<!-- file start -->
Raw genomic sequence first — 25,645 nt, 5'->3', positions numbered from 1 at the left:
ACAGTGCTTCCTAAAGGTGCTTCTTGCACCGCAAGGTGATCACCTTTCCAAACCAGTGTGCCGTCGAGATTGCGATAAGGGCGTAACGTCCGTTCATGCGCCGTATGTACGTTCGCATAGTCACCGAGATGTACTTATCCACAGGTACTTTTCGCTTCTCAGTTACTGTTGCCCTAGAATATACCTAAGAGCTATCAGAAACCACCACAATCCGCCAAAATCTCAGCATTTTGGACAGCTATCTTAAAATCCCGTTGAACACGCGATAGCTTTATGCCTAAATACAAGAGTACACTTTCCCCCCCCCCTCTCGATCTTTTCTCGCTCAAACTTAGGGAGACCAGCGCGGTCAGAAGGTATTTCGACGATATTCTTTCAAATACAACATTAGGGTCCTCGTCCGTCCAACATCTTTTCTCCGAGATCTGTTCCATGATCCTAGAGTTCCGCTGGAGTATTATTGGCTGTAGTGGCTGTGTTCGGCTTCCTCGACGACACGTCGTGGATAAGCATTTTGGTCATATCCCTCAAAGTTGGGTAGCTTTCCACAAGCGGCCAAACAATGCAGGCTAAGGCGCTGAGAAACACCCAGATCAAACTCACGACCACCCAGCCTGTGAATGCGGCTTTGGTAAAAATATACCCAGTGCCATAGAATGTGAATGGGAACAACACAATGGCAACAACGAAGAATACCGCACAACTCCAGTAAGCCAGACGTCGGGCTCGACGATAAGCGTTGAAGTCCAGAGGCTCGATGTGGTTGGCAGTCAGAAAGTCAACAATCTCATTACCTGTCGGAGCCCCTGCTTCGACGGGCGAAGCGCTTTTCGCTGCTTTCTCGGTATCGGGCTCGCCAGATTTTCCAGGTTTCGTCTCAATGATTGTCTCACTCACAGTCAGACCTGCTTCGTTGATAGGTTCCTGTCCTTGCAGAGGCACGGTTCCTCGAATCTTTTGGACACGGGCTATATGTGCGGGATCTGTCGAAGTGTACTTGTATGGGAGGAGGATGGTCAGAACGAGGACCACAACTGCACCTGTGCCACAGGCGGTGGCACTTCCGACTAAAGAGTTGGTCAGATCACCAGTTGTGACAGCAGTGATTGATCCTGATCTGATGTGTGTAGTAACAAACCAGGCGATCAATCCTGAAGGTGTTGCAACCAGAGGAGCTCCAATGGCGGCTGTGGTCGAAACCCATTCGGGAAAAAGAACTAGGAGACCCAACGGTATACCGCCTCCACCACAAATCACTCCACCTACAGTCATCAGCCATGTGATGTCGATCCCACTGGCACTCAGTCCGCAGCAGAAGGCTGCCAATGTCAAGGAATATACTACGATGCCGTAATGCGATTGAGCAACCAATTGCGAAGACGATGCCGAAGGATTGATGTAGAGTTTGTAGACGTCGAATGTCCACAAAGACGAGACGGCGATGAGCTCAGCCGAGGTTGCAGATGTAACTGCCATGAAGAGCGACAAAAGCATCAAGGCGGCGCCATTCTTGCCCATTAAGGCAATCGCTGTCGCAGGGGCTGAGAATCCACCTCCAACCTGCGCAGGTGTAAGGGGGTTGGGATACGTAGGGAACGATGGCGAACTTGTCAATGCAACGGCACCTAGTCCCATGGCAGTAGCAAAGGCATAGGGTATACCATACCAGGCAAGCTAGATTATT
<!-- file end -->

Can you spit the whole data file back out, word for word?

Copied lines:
Raw genomic sequence first — 25,645 nt, 5'->3', positions numbered from 1 at the left:
ACAGTGCTTCCTAAAGGTGCTTCTTGCACCGCAAGGTGATCACCTTTCCAAACCAGTGTGCCGTCGAGATTGCGATAAGGGCGTAACGTCCGTTCATGCGCCGTATGTACGTTCGCATAGTCACCGAGATGTACTTATCCACAGGTACTTTTCGCTTCTCAGTTACTGTTGCCCTAGAATATACCTAAGAGCTATCAGAAACCACCACAATCCGCCAAAATCTCAGCATTTTGGACAGCTATCTTAAAATCCCGTTGAACACGCGATAGCTTTATGCCTAAATACAAGAGTACACTTTCCCCCCCCCCTCTCGATCTTTTCTCGCTCAAACTTAGGGAGACCAGCGCGGTCAGAAGGTATTTCGACGATATTCTTTCAAATACAACATTAGGGTCCTCGTCCGTCCAACATCTTTTCTCCGAGATCTGTTCCATGATCCTAGAGTTCCGCTGGAGTATTATTGGCTGTAGTGGCTGTGTTCGGCTTCCTCGACGACACGTCGTGGATAAGCATTTTGGTCATATCCCTCAAAGTTGGGTAGCTTTCCACAAGCGGCCAAACAATGCAGGCTAAGGCGCTGAGAAACACCCAGATCAAACTCACGACCACCCAGCCTGTGAATGCGGCTTTGGTAAAAATATACCCAGTGCCATAGAATGTGAATGGGAACAACACAATGGCAACAACGAAGAATACCGCACAACTCCAGTAAGCCAGACGTCGGGCTCGACGATAAGCGTTGAAGTCCAGAGGCTCGATGTGGTTGGCAGTCAGAAAGTCAACAATCTCATTACCTGTCGGAGCCCCTGCTTCGACGGGCGAAGCGCTTTTCGCTGCTTTCTCGGTATCGGGCTCGCCAGATTTTCCAGGTTTCGTCTCAATGATTGTCTCACTCACAGTCAGACCTGCTTCGTTGATAGGTTCCTGTCCTTGCAGAGGCACGGTTCCTCGAATCTTTTGGACACGGGCTATATGTGCGGGATCTGTCGAAGTGTACTTGTATGGGAGGAGGATGGTCAGAACGAGGACCACAACTGCACCTGTGCCACAGGCGGTGGCACTTCCGACTAAAGAGTTGGTCAGATCACCAGTTGTGACAGCAGTGATTGATCCTGATCTGATGTGTGTAGTAACAAACCAGGCGATCAATCCTGAAGGTGTTGCAACCAGAGGAGCTCCAATGGCGGCTGTGGTCGAAACCCATTCGGGAAAAAGAACTAGGAGACCCAACGGTATACCGCCTCCACCACAAATCACTCCACCTACAGTCATCAGCCATGTGATGTCGATCCCACTGGCACTCAGTCCGCAGCAGAAGGCTGCCAATGTCAAGGAATATACTACGATGCCGTAATGCGATTGAGCAACCAATTGCGAAGACGATGCCGAAGGATTGATGTAGAGTTTGTAGACGTCGAATGTCCACAAAGACGAGACGGCGATGAGCTCAGCCGAGGTTGCAGATGTAACTGCCATGAAGAGCGACAAAAGCATCAAGGCGGCGCCATTCTTGCCCATTAAGGCAATCGCTGTCGCAGGGGCTGAGAATCCACCTCCAACCTGCGCAGGTGTAAGGGGGTTGGGATACGTAGGGAACGATGGCGAACTTGTCAATGCAACGGCACCTAGTCCCATGGCAGTAGCAAAGGCATAGGGTATACCATACCAGGCAAGCTAGATTATT